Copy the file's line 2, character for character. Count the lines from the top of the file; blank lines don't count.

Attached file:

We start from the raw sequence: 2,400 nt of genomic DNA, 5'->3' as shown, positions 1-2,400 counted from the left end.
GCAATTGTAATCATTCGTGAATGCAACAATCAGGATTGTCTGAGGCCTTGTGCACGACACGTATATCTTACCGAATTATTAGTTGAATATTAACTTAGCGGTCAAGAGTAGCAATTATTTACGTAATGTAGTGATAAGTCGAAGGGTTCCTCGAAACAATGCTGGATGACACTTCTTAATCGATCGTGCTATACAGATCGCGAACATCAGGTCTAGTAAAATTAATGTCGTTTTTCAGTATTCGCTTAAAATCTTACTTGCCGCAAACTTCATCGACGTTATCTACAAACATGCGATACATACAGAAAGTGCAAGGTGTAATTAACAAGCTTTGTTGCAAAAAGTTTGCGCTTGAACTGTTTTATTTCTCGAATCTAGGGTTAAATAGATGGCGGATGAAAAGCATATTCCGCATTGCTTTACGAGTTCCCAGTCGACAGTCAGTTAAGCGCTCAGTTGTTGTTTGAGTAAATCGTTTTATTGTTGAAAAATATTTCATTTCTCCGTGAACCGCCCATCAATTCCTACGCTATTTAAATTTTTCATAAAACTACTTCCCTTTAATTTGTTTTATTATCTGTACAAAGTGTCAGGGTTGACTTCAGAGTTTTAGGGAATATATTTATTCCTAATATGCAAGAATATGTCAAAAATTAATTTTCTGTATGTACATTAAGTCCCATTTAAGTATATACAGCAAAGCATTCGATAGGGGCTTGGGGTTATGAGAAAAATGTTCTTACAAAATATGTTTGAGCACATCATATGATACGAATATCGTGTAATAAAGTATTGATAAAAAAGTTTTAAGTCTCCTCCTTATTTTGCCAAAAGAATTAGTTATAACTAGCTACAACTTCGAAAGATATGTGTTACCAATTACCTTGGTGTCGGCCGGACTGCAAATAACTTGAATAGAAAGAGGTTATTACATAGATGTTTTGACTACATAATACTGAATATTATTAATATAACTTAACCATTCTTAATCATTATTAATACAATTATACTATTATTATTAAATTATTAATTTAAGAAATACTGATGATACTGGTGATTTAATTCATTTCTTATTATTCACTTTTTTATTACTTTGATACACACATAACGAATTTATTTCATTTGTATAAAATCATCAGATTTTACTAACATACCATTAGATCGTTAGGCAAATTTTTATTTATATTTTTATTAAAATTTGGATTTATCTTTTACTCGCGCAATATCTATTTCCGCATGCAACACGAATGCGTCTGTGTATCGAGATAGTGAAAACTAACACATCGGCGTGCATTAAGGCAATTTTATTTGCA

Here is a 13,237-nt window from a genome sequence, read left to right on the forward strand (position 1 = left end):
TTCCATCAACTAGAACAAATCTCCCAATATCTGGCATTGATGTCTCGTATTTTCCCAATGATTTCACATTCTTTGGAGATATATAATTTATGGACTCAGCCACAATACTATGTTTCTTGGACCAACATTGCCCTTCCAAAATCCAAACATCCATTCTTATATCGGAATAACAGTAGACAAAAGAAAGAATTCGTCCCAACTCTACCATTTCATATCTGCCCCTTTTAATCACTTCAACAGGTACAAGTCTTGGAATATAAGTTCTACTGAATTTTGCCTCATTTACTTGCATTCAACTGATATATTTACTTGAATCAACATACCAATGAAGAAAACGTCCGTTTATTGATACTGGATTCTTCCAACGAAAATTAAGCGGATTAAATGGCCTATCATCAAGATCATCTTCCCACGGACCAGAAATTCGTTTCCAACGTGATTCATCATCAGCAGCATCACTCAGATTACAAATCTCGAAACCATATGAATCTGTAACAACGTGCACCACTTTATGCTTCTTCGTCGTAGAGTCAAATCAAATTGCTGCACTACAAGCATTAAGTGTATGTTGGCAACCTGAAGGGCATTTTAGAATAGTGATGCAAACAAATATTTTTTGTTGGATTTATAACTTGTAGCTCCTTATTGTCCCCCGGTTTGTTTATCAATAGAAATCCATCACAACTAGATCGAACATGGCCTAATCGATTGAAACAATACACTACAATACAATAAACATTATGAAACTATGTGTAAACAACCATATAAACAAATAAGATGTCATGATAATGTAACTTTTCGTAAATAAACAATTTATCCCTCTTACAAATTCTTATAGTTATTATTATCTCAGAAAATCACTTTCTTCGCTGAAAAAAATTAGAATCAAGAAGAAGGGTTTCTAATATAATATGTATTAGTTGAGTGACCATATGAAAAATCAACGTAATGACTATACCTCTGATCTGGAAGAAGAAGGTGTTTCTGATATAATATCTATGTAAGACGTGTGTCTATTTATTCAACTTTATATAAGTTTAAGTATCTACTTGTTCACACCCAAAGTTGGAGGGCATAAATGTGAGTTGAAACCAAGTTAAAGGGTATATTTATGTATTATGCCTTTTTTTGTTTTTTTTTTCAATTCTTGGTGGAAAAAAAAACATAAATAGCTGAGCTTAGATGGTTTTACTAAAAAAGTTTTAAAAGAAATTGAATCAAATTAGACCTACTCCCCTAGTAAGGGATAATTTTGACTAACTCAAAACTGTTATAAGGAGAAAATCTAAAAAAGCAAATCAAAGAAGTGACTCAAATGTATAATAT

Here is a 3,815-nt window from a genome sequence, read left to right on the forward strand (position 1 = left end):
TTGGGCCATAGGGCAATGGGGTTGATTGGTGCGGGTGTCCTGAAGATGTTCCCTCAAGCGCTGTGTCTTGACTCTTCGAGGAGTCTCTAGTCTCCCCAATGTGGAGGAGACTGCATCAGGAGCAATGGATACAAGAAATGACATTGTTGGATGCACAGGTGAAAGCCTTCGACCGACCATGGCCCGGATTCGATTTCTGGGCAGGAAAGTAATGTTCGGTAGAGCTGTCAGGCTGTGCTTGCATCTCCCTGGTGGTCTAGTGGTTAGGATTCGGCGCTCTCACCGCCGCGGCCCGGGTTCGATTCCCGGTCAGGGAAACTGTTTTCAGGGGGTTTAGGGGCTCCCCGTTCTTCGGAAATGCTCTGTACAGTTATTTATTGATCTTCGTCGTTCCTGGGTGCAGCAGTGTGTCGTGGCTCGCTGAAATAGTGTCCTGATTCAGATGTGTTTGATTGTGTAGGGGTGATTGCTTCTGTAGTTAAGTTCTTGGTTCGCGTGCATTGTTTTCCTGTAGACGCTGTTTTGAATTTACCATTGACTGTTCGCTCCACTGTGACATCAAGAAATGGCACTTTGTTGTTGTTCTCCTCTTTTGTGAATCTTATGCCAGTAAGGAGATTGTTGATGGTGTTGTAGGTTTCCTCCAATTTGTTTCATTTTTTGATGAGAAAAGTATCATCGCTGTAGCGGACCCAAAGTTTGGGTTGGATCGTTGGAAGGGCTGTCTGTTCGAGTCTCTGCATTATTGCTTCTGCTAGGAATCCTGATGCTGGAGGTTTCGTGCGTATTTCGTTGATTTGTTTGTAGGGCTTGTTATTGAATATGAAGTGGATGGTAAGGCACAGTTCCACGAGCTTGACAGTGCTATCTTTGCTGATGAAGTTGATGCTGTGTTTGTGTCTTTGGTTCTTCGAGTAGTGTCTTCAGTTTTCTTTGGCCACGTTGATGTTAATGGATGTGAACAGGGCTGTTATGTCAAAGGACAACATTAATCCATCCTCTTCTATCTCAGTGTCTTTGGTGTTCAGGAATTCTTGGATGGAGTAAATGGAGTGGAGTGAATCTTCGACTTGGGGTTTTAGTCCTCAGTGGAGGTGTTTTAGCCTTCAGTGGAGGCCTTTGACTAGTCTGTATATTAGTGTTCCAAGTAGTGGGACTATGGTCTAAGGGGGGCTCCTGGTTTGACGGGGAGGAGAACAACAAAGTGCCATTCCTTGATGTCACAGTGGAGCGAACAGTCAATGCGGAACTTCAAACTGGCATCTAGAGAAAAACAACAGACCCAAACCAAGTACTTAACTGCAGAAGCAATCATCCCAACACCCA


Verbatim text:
GCAATTGTAATCATTCGTGAATGCAACAATCAGGATTGTCTGAGGCCTTGTGCACGACACGTATATCTTACCGAATTATTAGTTGAATATTAACTTAGCGGTCAAGAGTAGCAATTATTTACGTAATGTAGTGATAAGTCGAAGGGTTCCTCGAAACAATGCTGGATGACACTTCTTAATCGATCGTGCTATACAGATCGCGAACATCAGGTCTAGTAAAATTAATGTCGTTTTTCAGTATTCGCTTAAAATCTTACTTGCCGCAAACTTCATCGACGTTATCTACAAACATGCGATACATACAGAAAGTGCAAGGTGTAATTAACAAGCTTTGTTGCAAAAAGTTTGCGCTTGAACTGTTTTATTTCTCGAATCTAGGGTTAAATAGATGGCGGATGAAAAGCATATTCCGCATTGCTTTACGAGTTCCCAGTCGACAGTCAGTTAAGCGCTCAGTTGTTGTTTGAGTAAATCGTTTTATTGTTGAAAAATATTTCATTTCTCCGTGAACCGCCCATCAATTCCTACGCTATTTAAATTTTTCATAAAACTACTTCCCTTTAATTTGTTTTATTATCTGTACAAAGTGTCAGGGTTGACTTCAGAGTTTTAGGGAATATATTTATTCCTAATATGCAAGAATATGTCAAAAATTAATTTTCTGTATGTACATTAAGTCCCATTTAAGTATATACAGCAAAGCATTCGATAGGGGCTTGGGGTTATGAGAAAAATGTTCTTACAAAATATGTTTGAGCACATCATATGATACGAATATCGTGTAATAAAGTATTGATAAAAAAGTTTTAAGTCTCCTCCTTATTTTGCCAAAAGAATTAGTTATAACTAGCTACAACTTCGAAAGATATGTGTTACCAATTACCTTGGTGTCGGCCGGACTGCAAATAACTTGAATAGAAAGAGGTTATTACATAGATGTTTTGACTACATAATACTGAATATTATTAATATAACTTAACCATTCTTAATCATTATTAATACAATTATACTATTATTATTAAATTATTAATTTAAGAAATACTGATGATACTGGTGATTTAATTCATTTCTTATTATTCACTTTTTTATTACTTTGATACACACATAACGAATTTATTTCATTTGTATAAAATCATCAGATTTTACTAACATACCATTAGATCGTTAGGCAAATTTTTATTTATATTTTTATTAAAATTTGGATTTATCTTTTACTCGCGCAATATCTATTTCCGCATGCAACACGAATGCGTCTGTGTATCGAGATAGTGAAAACTAACACATCGGCGTGCATTAAGGCAATTTTATTTGCA